A Spanish woman who deceived a U.S. fertility clinic about her age and become the oldest woman to give birth has died at 69, leaving behind 2-year-old twins, newspapers reported Wednesday.
Maria del Carmen Bousada gave birth in December 2006 after telling a clinic in Los Angeles that she was 55, the facility's maximum age for single women receiving in-vitro fertilization. Guinness World Records said the 66-year-old was the oldest on record to give birth and the case ignited fierce debate over how much responsibility fertility clinics have over their patients.
Bousada told an interviewer at the time that the Pacific Fertility Center did not ask her for identification, and maintained that because her mother had died at 101, she stood a good chance of living long enough to raise her children.
Dr. Vicken Sahakian, director and owner of the clinic, said Bousada falsified her birth date on documents from Spain.
When he learned of the deception, "I figured something might happen and wind up being a disaster for these kids, and unfortunately I was right," he said.
It's easy for women to lie to their doctors, he said.
"We don't ask for passports, obviously," Sahakian said. "When is the last time you went to a doctor and he asked you for a birth certificate? We're not detectives here."
Bousada's brother told the local newspaper Diario de Cadiz that she had died but he did not disclose the cause. The newspaper said, without citing a source, that Bousada had been diagnosed with a tumor shortly after giving birth.
Sahakian said he implanted the Spanish woman with a younger woman's eggs and donated sperm, using hormones to "rejuvenate" her uterus with hormone therapy after she had been in menopause for 18 years.
The hormone treatment lasted three weeks. Sahakian said he did not believe that increased the woman's cancer risk.
"Nothing she did (to get pregnant) caused her illness," he said.
The brother, Ricardo Bousada, told the Barcelona-based newspaper El Periodico de Catalunya that he had exclusively sold details of his sister's death to an unidentified television program and that the proceeds would go to looking after his sister's twin boys, Pau and Christian.
Repeated calls by The Associated Press to Ricardo Bousada's residence in the southern province of Cadiz went unanswered. A woman who answered the phone at a number listed for another brother, Jose Luis Bousada, declined to comment. Her death was also reported by the national newspapers El Mundo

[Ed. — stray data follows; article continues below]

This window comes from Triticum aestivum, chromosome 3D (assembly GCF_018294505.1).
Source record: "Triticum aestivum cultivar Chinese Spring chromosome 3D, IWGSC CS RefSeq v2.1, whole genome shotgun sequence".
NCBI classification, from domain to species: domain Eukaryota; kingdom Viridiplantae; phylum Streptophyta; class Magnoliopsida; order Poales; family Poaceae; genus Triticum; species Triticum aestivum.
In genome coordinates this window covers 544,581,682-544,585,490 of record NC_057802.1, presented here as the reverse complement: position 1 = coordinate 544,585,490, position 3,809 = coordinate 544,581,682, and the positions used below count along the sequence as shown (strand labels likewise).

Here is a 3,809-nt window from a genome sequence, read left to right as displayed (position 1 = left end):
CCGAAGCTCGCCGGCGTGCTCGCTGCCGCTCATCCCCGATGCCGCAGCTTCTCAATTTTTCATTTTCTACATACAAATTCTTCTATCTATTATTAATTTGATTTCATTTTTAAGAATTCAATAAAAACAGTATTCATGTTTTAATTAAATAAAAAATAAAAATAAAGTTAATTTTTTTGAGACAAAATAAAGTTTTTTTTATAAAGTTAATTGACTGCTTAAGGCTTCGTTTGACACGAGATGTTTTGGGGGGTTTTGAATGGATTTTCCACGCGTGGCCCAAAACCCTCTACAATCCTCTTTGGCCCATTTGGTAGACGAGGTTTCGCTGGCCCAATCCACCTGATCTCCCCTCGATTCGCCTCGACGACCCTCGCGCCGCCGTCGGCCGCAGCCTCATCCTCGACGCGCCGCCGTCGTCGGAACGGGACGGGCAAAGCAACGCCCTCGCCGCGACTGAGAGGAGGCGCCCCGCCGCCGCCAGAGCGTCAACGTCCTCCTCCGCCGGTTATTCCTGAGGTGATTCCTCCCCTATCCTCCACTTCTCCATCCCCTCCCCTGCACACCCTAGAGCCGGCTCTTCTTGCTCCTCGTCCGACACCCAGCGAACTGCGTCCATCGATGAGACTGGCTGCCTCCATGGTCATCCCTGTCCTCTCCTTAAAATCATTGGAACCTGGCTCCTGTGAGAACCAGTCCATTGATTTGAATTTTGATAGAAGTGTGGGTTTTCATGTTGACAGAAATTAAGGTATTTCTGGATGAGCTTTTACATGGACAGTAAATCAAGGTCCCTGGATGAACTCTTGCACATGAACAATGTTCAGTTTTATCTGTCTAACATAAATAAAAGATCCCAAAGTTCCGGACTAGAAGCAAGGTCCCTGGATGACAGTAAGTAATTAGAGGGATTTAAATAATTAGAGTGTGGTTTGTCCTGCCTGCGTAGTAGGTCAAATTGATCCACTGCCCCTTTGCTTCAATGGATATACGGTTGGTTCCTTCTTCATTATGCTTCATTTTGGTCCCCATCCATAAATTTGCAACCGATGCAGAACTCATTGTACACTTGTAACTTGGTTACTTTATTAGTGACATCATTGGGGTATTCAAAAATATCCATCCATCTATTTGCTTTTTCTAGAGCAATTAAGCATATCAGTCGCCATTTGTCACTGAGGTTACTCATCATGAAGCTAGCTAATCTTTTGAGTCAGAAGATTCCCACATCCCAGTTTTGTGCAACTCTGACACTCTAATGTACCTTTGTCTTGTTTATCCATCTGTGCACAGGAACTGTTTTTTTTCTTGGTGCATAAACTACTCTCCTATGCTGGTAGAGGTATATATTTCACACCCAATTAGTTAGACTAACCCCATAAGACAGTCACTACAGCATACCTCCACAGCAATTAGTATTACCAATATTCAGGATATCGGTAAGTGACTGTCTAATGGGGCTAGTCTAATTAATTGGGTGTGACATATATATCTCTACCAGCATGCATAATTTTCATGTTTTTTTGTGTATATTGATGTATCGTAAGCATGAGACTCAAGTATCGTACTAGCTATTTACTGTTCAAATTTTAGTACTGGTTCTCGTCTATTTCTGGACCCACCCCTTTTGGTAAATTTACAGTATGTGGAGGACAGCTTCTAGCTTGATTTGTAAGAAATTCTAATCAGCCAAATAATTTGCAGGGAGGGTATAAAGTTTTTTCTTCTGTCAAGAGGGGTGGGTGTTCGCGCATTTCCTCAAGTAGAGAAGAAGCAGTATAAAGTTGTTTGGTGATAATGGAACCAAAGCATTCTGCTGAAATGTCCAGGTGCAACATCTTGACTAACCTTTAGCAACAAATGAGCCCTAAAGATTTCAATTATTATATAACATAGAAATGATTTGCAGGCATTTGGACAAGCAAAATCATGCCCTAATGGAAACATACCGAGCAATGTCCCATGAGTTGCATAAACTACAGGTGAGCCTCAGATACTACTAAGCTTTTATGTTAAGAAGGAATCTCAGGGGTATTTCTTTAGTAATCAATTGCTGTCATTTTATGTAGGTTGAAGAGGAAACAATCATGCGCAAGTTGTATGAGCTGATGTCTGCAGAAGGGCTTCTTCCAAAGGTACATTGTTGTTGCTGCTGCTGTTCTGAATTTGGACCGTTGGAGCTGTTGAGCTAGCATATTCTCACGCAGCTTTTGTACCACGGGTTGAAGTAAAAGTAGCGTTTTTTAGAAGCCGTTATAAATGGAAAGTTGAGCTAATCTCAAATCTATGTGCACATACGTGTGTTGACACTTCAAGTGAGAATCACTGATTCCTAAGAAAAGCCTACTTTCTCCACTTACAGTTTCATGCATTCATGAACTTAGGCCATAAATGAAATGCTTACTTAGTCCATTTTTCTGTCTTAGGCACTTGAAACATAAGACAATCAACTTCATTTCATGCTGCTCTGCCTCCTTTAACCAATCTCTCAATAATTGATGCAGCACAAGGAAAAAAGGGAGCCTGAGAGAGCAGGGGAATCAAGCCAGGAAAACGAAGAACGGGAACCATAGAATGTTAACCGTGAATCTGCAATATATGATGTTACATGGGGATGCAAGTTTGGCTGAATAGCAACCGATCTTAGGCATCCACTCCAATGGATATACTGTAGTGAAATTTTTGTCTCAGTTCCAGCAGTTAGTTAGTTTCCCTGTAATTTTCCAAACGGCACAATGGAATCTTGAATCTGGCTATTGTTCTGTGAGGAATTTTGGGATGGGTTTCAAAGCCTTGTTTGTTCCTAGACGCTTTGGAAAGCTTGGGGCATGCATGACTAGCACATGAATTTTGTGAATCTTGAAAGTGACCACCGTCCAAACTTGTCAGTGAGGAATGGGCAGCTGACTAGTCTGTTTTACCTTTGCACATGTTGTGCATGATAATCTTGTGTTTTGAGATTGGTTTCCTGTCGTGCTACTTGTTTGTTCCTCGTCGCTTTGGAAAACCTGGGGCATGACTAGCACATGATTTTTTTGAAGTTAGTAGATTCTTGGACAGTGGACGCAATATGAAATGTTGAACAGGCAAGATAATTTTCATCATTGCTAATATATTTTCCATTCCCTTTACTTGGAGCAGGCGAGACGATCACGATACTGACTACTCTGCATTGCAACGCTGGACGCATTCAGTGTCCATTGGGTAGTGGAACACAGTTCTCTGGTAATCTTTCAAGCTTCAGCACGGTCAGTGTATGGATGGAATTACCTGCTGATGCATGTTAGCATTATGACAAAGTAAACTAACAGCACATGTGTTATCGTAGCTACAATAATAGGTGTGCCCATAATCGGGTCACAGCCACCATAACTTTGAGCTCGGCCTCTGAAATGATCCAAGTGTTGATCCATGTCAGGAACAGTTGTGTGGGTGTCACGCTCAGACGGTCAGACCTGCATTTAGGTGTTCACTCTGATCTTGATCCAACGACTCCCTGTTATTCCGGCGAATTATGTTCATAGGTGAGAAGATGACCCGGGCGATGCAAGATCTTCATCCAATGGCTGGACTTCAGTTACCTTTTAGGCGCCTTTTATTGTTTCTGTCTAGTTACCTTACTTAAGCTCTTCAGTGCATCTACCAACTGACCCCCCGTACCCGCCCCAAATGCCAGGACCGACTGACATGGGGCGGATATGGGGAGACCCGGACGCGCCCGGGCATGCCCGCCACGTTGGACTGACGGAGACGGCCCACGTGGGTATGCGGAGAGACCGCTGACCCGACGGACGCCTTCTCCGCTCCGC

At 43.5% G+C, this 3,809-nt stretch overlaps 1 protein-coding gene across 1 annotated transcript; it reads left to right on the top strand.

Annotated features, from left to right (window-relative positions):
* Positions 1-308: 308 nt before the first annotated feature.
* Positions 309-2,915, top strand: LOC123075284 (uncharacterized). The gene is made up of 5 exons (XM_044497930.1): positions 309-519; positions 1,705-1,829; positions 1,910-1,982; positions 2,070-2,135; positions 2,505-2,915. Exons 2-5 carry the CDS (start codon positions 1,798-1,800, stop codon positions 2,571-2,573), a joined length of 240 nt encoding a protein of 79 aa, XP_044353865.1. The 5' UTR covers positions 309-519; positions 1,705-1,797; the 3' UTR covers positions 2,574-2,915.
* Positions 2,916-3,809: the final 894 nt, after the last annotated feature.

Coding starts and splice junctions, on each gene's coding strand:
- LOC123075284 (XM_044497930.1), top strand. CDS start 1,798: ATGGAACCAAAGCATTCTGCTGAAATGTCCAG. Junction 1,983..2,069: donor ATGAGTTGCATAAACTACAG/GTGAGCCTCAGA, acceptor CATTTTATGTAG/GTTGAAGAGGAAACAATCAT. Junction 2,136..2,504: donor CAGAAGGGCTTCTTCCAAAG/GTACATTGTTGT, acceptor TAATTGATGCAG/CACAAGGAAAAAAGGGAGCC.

There was no word on who would raise the twins. Bousada had once said she would look for a younger man to help her raise them.
Bousada lived with her mother most of her life in Cadiz and worked in a department store before retiring. She decided to have children after her mother died in 2005 and initially kept her plan secret from her family, she told reporters.
She told the British tabloid News of the World that she sold her house to raise $59,000 to pay for the in-vitro fertilization.
"I think everyone should become a mother at the right time for them," Bousada told the paper. "Often circumstances put you between a rock and a hard place, and maybe things shouldn't have been done in the way they were done, but that was the only way to achieve the thing I had always dreamed of, and I did it," she said.
Spanish law on assisted reproduction sets no age limit, but state-funded and private clinics that offer the procedure set the ceiling at age 50 in an informal agreement based on recommendations from the scientific community, according to the Health Ministry.
There is no U.S. law limiting the age at which women can receive in vitro fertilization but Sahakian said he generally limits it to 55 or 56 because "I would like the mother ... to basically survive until the kids reach 18."
When Bousada finally told her relatives she was two months pregnant, they thought she was joking, she said.
"Yes, I am old of course, but if I live as long as my mom did, imagine, I could even have grandchildren," she told the News of the World.
Allan Pacey, secretary of the British Fertility Society, said the organization recommends that assisted conception generally not be provided to women beyond the natural age of menopause at about 50.
"The rationale for all that is that nature didn't design women to have assisted conception beyond the age of the natural menopause...once you get into the mid-50s, I think nature is trying to tell us something," Pacey told The AP.
He added: "I think many people would worry about providing fertility treatment to women in their 60s. I think as a general rule, to embark on pregnancy when you may not see your child go to university is potentially a very difficult situation."
Adriana Iliescu, a Romanian who in 2005 also gave birth at 66, although she was 130 days younger than Bousada, said she was pained to hear of her death and what it meant for her sons.
"It is a great sadness when kids are orphans but civil society will help these children," she told The AP.
She described her little daughter Eliza as "very energetic and spoiled. We dance and sing together."
"I don't feel I am getting old. My pregnancy kept me young," Iliescu said.
AP correspondents Maria Cheng in London, Alison Mutler in Bucharest, and Jorge Sainz and Paul Haven in Madrid contributed to this report.